Doctor Who

Doctor Who: A Predictable But Fun "Time Heist"

I'm hard-pressed to think of a time when The Doctor aimed directly for the bank-heist genre of entertainment. I mean, he's definitely tackled breaking into all sorts of places before, and there are a few audios like "The Selachian Gambit" and "Grand Theft Cosmos" that sort of have that vibe, but "Time Heist" is pure The Italian Job mixed with just a hint of the Saw films.

For the most part, it's a genre that fits Peter Capaldi's Doctor very well. He's part spymaster, part rogue, and really embodies the outsider element we've been promised. Tennant could pull that off sometimes, but Capaldi sells it naturally. As he himself states, being instantly and automatically put in charge is his superpower.

This go-round he's leading a team into the most well-guarded bank in the universe. Problem is, neither he nor the rest of his companions remembers why they're doing it in the first place. All they know is that they were sent by a mysterious mastermind who has helpfully left items and clues along the way into the vaults.

The revelation of who the mastermind -- who goes by "The Architect" -- really is is a rather predictable and ham-handed affair. They all but tell you the secret halfway through the episode, and by the time of the "twist," it really couldn't have been anything else. All in all, it was a pretty weak trick to drive home the long message of the episode.

What "Time Heist" is looking at is how well we confront ourselves when forced to examine who we are. This is explored from several inventive angles, everything from a shape-shifting mutant to a clone side arc that actually was an unexpected surprise. As in "Into the Dalek" and to a lesser extent "Robot of Sherwood," the Twelfth Doctor seems to be working through a terrible fear of self-examination. He's afraid to look himself in the eyes and see what's there.

Taking this internal journey as a whole in the past five episodes, it hints at something larger. It makes me wonder if the Twelfth Doctor has lost the thrill of victory his predecessor experienced in orchestrating the events of "The Day of The Doctor" and is now wondering whether Time Lords can really be trusted to return to the universe. It's an interesting question. Hints from "Night of The Doctor" do not show much enduring love for his own people by The Doctor. Certainly, Ten remained bitter over the machinations of Rassilon to the end. Before the hunt for Gallifrey can really start, The Doctor is on his own hunt for confirmation of himself as a good man.

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All this is wonderful, of course. It's a new type of emotional journey for The Doctor, but the downside of the concentration on this overall arc is that we're still seeing some shoddy writing. Once again, I have to point out that Steven Moffat has written or co-written seven of the last eight episodes. Most shows don't do that sort of thing, to say nothing of something like Doctor Who, where the mix of writers has always been one of the keys to keeping it fresh and original.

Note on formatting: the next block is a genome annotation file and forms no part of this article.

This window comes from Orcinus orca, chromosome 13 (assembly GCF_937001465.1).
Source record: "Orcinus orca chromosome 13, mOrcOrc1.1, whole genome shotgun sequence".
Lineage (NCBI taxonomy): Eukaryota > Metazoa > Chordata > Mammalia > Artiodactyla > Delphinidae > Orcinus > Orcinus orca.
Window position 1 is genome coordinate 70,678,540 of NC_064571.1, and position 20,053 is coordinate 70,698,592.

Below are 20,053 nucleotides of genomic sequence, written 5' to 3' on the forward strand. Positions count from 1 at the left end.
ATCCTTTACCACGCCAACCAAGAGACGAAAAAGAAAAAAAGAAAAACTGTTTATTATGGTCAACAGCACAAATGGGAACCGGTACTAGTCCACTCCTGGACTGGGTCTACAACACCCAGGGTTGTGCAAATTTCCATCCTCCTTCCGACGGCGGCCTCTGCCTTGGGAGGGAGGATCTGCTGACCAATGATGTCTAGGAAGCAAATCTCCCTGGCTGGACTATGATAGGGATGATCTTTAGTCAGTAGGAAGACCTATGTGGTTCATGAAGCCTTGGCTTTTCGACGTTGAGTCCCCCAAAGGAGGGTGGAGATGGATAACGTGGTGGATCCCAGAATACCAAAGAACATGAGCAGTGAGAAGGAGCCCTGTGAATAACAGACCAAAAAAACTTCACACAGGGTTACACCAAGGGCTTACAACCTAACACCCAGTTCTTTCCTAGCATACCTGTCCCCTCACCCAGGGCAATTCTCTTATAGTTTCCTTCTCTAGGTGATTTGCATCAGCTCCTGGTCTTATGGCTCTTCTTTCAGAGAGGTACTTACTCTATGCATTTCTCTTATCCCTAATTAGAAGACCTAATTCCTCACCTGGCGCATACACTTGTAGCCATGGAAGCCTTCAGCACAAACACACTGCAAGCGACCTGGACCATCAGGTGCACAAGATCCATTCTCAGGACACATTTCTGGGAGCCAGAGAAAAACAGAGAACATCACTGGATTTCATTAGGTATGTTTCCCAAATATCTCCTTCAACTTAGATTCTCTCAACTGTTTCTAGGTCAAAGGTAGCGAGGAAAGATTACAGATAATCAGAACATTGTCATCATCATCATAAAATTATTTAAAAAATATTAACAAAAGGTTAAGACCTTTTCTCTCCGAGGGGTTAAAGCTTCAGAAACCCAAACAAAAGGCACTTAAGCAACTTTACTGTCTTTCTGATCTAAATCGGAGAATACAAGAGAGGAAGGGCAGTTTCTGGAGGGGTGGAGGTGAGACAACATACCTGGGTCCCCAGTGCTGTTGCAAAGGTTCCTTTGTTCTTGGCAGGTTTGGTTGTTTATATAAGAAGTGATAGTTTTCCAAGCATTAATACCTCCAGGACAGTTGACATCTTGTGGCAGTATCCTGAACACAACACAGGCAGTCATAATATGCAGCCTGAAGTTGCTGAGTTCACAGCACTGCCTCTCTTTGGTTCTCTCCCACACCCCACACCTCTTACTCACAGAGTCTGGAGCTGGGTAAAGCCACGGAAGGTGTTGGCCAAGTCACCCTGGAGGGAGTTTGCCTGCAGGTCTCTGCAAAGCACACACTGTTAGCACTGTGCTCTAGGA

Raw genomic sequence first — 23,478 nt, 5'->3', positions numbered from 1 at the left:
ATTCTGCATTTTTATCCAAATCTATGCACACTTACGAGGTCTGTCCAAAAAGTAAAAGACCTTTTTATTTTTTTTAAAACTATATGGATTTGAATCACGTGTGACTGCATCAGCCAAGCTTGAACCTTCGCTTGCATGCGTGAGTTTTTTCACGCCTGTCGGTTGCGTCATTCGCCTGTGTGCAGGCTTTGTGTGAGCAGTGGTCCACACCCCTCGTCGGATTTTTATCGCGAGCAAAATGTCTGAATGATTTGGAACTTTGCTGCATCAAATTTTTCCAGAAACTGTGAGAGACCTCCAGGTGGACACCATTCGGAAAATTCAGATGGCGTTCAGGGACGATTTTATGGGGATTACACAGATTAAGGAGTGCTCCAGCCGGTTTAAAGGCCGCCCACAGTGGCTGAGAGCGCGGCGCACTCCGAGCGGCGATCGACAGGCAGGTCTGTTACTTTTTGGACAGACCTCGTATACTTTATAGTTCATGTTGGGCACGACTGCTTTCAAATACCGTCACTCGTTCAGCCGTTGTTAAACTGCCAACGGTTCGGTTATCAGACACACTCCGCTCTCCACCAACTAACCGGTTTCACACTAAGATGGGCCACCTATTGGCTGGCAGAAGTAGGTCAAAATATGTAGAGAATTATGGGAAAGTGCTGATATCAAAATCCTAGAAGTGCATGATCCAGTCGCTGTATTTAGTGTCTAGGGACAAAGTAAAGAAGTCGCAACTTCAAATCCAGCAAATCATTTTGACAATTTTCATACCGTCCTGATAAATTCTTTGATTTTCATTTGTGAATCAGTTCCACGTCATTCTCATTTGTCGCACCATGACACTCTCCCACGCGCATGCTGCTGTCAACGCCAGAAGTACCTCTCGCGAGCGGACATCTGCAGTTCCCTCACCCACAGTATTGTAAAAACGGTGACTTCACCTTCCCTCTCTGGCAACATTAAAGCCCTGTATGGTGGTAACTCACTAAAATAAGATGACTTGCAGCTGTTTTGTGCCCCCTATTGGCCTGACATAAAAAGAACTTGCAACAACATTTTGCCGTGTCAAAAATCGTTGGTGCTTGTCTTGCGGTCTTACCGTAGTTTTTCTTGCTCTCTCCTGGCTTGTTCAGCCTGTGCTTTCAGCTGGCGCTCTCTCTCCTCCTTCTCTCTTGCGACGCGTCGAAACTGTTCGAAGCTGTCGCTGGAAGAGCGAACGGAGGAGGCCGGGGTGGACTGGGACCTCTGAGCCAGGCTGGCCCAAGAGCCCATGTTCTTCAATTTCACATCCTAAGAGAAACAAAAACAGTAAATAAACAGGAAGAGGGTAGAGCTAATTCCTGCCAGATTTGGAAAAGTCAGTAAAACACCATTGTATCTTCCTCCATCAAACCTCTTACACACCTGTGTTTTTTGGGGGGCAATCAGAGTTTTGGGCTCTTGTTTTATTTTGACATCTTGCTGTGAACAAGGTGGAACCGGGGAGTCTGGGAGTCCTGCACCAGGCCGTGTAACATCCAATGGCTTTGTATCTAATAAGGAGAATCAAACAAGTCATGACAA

So while I have plenty of faith in Moffat's Master Plan, his individual scripts are leaking like a sieve.

The heist plan itself is a convoluted mess that would make The Joker cringe, full of a dozen badly interlocking pieces that I have a hard time believing would succeed even with the foreknowledge of time travel. The glory of a good heist film like Die Hard With a Vengeance is that you should marvel at how the criminals outwitted an unbeatable system. In "Time Heist," all I wondered about was why the system in place was considered "unbeatable" when clearly a fairly mediocre plan could get you through it. The script even forgets its own security measures like the genetic coding trackers and measurement of respiration.

Then there's the fact that Moffat simply will not let us have any monsters. That's a long-running problem when you examine his run on the show. The terrifying new beastie that's unveiled turns out not to be all that bad. In the end it's just a slightly scarier replay of "The Doctor, The Widow and the Wardrobe," and almost identical to last season's "Hide." To be fair, that was a Neil Cross script.

"Listen" might have been nothing at all. Rusty in "Into the Dalek" was treated more like a mental patient than an antagonist, something he also did in "Asylum of the Daleks." Even his most terrifying creations, the Weeping Angels, don't usually kill you so much as throw you back in time and have you get married and have a lot of grandchildren. Where are the monsters? The unknown thing from "Midnight" or the deviant hatred of Solomon the Trader or even the egotistical malevolence of the Great Intelligence?

They seem to be on vacation. All The Doctor gets to fight these days is his own fear of himself about what is good and what is cruel.

Jef has a new story, a tale of headless strippers and The Rolling Stones, available now in Broken Mirrors, Fractured Minds. You can also connect with him on Facebook.

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Jef Rouner is a contributing writer who covers politics, pop culture, social justice, video games, and online behavior. He is often a professional annoyance to the ignorant and hurtful.
Contact: Jef Rouner